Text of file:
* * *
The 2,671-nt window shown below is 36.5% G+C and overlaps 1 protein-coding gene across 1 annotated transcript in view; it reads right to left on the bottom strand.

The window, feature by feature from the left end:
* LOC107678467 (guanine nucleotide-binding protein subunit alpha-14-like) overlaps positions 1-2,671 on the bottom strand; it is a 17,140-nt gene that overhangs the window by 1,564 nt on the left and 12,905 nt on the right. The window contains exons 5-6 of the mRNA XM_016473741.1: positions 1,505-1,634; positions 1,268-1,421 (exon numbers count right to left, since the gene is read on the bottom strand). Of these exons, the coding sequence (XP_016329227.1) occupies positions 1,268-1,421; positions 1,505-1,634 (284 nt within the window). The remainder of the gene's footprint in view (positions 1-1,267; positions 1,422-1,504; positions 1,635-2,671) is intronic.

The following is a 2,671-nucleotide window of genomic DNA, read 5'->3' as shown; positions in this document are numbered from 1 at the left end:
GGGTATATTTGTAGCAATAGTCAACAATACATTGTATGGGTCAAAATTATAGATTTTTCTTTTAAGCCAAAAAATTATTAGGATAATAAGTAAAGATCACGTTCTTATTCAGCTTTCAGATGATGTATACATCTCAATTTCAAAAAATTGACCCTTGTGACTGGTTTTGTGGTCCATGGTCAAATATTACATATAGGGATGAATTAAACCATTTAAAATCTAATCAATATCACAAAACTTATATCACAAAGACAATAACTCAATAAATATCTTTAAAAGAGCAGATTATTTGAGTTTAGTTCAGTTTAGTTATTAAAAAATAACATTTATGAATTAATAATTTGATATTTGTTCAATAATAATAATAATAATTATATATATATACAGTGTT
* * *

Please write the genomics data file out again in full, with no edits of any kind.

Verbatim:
The 2,671-nt window shown below is 36.5% G+C and overlaps 1 protein-coding gene across 1 annotated transcript in view; it reads right to left on the bottom strand.

The window, feature by feature from the left end:
* LOC107678467 (guanine nucleotide-binding protein subunit alpha-14-like) overlaps positions 1-2,671 on the bottom strand; it is a 17,140-nt gene that overhangs the window by 1,564 nt on the left and 12,905 nt on the right. The window contains exons 5-6 of the mRNA XM_016473741.1: positions 1,505-1,634; positions 1,268-1,421 (exon numbers count right to left, since the gene is read on the bottom strand). Of these exons, the coding sequence (XP_016329227.1) occupies positions 1,268-1,421; positions 1,505-1,634 (284 nt within the window). The remainder of the gene's footprint in view (positions 1-1,267; positions 1,422-1,504; positions 1,635-2,671) is intronic.

The following is a 2,671-nucleotide window of genomic DNA, read 5'->3' as shown; positions in this document are numbered from 1 at the left end:
GGGTATATTTGTAGCAATAGTCAACAATACATTGTATGGGTCAAAATTATAGATTTTTCTTTTAAGCCAAAAAATTATTAGGATAATAAGTAAAGATCACGTTCTTATTCAGCTTTCAGATGATGTATACATCTCAATTTCAAAAAATTGACCCTTGTGACTGGTTTTGTGGTCCATGGTCAAATATTACATATAGGGATGAATTAAACCATTTAAAATCTAATCAATATCACAAAACTTATATCACAAAGACAATAACTCAATAAATATCTTTAAAAGAGCAGATTATTTGAGTTTAGTTCAGTTTAGTTATTAAAAAATAACATTTATGAATTAATAATTTGATATTTGTTCAATAATAATAATAATAATTATATATATATACAGTGTT